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Re: Low-Tech Forces in DSII

From: Thomas Barclay <Thomas.Barclay@s...>
Date: Mon, 2 Nov 1998 16:37:38 -0500
Subject: Re: Low-Tech Forces in DSII

Thomas spake thusly upon matters weighty: 

> i don't think that bows and crossbows are really even on a comparable
> scale to modern weapons. just how hi-tech is hi-tech? i remind you of
> much of british history in africa during the rhodes era - ten men and
> mg versus vast low-tech armies.

As someone pointed out, hi-tech casualties are more of a problem as 
it is a greater percentage of the force. 

 of course, the august british legions
> didn't always win. instinct tells me that arrows are just going to
> off a kevlar vest, but i could well be wrong - they go through
> plate well enough at close range.

They'll punch through Kevlar like butter. So will stilletos, sharp 
spears, ice picks, teflon bullets, and a few other things. Kevlar 
weave is exceptionally permeable to sharp objects which force 
themselves between the fibers. Teflon is even better still because it 
is slippery too. A bullet proof vest means you won't even feel a hit 
with a club or mace, but a stilleto will puncture you like a stuck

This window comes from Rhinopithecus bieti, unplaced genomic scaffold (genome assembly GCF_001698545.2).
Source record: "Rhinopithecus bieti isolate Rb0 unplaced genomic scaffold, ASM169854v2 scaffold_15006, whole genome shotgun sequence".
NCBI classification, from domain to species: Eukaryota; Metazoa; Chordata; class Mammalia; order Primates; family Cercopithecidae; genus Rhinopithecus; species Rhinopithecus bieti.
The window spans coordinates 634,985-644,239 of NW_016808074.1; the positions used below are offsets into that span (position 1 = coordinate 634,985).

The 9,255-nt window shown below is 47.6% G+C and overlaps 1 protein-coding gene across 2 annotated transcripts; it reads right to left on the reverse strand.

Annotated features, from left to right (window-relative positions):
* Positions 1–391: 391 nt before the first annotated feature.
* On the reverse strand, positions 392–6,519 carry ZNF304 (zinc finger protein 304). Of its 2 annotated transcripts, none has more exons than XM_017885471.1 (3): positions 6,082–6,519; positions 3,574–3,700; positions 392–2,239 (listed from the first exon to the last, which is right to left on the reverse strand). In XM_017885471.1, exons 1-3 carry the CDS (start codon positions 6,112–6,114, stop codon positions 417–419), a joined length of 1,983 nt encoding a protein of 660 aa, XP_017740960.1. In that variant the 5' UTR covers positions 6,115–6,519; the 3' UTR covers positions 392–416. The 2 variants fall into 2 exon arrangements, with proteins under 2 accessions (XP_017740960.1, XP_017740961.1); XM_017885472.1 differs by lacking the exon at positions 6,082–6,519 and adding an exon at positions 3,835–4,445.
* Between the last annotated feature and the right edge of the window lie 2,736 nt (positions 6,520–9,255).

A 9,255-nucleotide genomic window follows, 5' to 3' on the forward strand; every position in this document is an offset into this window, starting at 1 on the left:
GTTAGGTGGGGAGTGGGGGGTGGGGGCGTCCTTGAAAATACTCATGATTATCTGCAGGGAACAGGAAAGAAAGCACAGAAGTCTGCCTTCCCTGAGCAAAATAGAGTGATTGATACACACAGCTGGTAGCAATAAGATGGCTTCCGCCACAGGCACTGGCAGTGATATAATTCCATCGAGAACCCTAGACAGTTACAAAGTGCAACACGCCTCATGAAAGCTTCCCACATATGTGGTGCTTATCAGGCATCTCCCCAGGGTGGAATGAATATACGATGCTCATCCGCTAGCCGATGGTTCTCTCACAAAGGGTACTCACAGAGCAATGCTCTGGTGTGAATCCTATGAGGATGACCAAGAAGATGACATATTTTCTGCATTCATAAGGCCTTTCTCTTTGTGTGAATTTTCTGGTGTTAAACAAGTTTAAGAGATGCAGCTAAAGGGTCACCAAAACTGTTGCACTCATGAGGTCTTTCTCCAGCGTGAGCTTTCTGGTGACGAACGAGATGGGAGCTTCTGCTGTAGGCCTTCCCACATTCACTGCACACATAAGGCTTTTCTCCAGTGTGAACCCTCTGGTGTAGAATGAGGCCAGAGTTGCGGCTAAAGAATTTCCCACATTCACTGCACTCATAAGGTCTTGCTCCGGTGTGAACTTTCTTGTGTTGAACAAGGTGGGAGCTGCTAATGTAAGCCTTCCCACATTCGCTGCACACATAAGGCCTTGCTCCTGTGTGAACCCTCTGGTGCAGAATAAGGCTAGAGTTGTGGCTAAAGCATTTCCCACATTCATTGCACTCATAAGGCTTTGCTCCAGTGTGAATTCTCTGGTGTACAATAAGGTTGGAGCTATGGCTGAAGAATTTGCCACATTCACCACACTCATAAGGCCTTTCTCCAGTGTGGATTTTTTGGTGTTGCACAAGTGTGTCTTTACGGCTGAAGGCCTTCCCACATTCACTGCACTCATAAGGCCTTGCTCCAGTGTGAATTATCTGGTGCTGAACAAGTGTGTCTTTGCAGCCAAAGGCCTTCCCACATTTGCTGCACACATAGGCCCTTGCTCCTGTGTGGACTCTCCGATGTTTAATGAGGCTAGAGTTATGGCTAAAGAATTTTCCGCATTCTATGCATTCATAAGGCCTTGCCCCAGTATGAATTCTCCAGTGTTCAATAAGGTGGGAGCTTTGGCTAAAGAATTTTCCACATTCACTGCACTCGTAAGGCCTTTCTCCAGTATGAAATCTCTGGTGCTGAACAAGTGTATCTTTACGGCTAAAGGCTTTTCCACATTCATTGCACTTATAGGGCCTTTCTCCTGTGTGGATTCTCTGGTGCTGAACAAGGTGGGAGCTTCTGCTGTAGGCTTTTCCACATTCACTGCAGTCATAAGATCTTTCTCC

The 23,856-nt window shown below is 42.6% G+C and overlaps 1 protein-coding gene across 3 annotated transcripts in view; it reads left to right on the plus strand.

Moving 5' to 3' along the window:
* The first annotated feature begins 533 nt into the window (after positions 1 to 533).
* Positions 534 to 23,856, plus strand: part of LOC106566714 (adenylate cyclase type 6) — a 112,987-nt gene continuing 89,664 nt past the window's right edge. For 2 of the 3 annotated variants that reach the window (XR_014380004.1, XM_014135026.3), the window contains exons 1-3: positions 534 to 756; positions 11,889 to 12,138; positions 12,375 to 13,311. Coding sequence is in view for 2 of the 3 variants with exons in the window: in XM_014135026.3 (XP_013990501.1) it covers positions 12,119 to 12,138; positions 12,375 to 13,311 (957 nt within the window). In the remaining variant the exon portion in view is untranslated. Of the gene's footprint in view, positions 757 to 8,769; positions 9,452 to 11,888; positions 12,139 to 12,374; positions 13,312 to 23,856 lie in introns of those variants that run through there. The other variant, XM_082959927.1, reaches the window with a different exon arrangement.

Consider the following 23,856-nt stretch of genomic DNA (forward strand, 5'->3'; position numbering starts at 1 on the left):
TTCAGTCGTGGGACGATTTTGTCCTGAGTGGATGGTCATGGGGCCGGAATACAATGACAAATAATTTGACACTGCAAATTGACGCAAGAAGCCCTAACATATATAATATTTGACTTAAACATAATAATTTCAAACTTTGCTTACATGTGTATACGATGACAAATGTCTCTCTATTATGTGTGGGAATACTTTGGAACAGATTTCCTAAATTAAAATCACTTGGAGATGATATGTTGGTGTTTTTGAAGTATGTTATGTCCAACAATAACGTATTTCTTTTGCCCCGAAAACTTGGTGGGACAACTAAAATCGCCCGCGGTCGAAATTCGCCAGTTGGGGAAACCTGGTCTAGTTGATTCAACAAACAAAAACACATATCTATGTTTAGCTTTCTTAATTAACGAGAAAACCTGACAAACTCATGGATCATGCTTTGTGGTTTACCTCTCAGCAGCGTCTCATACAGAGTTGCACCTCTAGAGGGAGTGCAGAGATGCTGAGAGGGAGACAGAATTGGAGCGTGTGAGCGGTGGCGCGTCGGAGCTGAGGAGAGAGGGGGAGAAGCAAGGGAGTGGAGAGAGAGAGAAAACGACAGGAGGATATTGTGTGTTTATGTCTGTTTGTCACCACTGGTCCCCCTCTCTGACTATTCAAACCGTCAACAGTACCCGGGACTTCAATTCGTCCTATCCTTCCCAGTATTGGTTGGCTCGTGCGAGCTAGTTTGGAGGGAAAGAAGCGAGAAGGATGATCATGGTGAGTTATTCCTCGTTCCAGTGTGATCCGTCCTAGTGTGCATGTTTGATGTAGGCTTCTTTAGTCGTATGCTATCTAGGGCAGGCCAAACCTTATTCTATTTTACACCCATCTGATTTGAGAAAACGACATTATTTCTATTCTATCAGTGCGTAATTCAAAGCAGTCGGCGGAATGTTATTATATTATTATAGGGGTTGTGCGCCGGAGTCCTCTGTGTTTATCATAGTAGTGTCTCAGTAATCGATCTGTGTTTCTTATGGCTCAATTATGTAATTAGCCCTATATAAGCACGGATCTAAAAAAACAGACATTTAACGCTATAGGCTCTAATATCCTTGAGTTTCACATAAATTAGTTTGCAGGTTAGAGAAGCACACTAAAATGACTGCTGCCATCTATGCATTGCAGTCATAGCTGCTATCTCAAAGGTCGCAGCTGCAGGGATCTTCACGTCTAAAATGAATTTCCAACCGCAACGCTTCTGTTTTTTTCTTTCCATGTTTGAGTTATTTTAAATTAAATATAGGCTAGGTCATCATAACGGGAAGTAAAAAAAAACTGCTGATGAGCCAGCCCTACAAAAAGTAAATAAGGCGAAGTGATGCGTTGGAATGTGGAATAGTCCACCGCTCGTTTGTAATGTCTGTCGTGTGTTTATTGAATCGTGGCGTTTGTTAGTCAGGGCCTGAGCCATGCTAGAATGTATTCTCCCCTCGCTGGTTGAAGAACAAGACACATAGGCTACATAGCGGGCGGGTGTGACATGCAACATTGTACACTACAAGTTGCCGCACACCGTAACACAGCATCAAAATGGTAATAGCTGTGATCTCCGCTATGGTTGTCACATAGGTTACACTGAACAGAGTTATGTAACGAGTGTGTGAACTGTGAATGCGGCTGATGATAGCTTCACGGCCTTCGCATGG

pig (unless you have steel or plastic/ceramic inserts). Now, OTOH, 
this is the reverse of plate armour - pointed weapons are moderately 
effective against it if driven by crossbow power, but bows are only 
intermittently effective and swords much less so. Hence the rise of 
maces, flails, hammers. lucern hammers. picks, and the like. Stuff to 
either let someone punch through a very small area or to let one deal 
impact. Such tactics were deadly against early chain mail because no 
one used much underpadding until later. This underpadding sucks up 
damage from blunt weapons but is permeable to sharp ones. Think of 
kevlar that way. 


Thomas Barclay		     
Voice: (613) 831-2018 x 4009
Fax: (613) 831-8255

 "C makes it easy to shoot yourself in the foot.  C++ makes
 it harder, but when you do, it blows away your whole leg."
 -Bjarne Stroustrup

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